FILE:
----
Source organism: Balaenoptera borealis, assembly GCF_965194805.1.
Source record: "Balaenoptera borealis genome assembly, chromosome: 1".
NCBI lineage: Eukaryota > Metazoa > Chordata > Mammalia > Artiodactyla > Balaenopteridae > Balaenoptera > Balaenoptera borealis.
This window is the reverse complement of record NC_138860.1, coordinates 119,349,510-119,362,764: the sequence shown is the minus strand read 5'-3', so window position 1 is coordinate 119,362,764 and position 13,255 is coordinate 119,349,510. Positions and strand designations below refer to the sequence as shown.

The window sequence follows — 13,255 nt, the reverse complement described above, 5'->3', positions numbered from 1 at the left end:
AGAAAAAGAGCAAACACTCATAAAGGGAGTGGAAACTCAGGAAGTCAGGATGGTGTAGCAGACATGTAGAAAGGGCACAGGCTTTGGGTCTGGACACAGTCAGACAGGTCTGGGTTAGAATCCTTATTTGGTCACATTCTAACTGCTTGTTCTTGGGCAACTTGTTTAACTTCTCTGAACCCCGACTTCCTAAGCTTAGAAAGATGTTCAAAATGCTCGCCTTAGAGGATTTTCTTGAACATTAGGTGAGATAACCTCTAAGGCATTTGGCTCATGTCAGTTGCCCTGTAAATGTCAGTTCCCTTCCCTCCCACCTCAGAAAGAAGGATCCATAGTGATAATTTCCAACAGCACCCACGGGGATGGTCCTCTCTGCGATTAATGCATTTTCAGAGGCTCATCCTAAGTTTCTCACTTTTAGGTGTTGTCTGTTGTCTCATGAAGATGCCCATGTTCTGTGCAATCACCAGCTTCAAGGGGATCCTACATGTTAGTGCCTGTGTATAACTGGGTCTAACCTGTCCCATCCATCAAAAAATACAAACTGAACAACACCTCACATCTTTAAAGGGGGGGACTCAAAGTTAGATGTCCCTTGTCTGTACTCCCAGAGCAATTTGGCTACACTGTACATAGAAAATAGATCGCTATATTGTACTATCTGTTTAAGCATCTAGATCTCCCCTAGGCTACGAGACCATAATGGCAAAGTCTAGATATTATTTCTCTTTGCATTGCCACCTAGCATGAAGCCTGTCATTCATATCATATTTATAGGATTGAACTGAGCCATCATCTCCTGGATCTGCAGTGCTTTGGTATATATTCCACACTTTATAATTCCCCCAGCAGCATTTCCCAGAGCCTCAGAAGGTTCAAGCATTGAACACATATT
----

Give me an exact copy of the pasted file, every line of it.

Source organism: Balaenoptera borealis, assembly GCF_965194805.1.
Source record: "Balaenoptera borealis genome assembly, chromosome: 1".
NCBI lineage: Eukaryota > Metazoa > Chordata > Mammalia > Artiodactyla > Balaenopteridae > Balaenoptera > Balaenoptera borealis.
This window is the reverse complement of record NC_138860.1, coordinates 119,349,510-119,362,764: the sequence shown is the minus strand read 5'-3', so window position 1 is coordinate 119,362,764 and position 13,255 is coordinate 119,349,510. Positions and strand designations below refer to the sequence as shown.

The window sequence follows — 13,255 nt, the reverse complement described above, 5'->3', positions numbered from 1 at the left end:
AGAAAAAGAGCAAACACTCATAAAGGGAGTGGAAACTCAGGAAGTCAGGATGGTGTAGCAGACATGTAGAAAGGGCACAGGCTTTGGGTCTGGACACAGTCAGACAGGTCTGGGTTAGAATCCTTATTTGGTCACATTCTAACTGCTTGTTCTTGGGCAACTTGTTTAACTTCTCTGAACCCCGACTTCCTAAGCTTAGAAAGATGTTCAAAATGCTCGCCTTAGAGGATTTTCTTGAACATTAGGTGAGATAACCTCTAAGGCATTTGGCTCATGTCAGTTGCCCTGTAAATGTCAGTTCCCTTCCCTCCCACCTCAGAAAGAAGGATCCATAGTGATAATTTCCAACAGCACCCACGGGGATGGTCCTCTCTGCGATTAATGCATTTTCAGAGGCTCATCCTAAGTTTCTCACTTTTAGGTGTTGTCTGTTGTCTCATGAAGATGCCCATGTTCTGTGCAATCACCAGCTTCAAGGGGATCCTACATGTTAGTGCCTGTGTATAACTGGGTCTAACCTGTCCCATCCATCAAAAAATACAAACTGAACAACACCTCACATCTTTAAAGGGGGGGACTCAAAGTTAGATGTCCCTTGTCTGTACTCCCAGAGCAATTTGGCTACACTGTACATAGAAAATAGATCGCTATATTGTACTATCTGTTTAAGCATCTAGATCTCCCCTAGGCTACGAGACCATAATGGCAAAGTCTAGATATTATTTCTCTTTGCATTGCCACCTAGCATGAAGCCTGTCATTCATATCATATTTATAGGATTGAACTGAGCCATCATCTCCTGGATCTGCAGTGCTTTGGTATATATTCCACACTTTATAATTCCCCCAGCAGCATTTCCCAGAGCCTCAGAAGGTTCAAGCATTGAACACATATT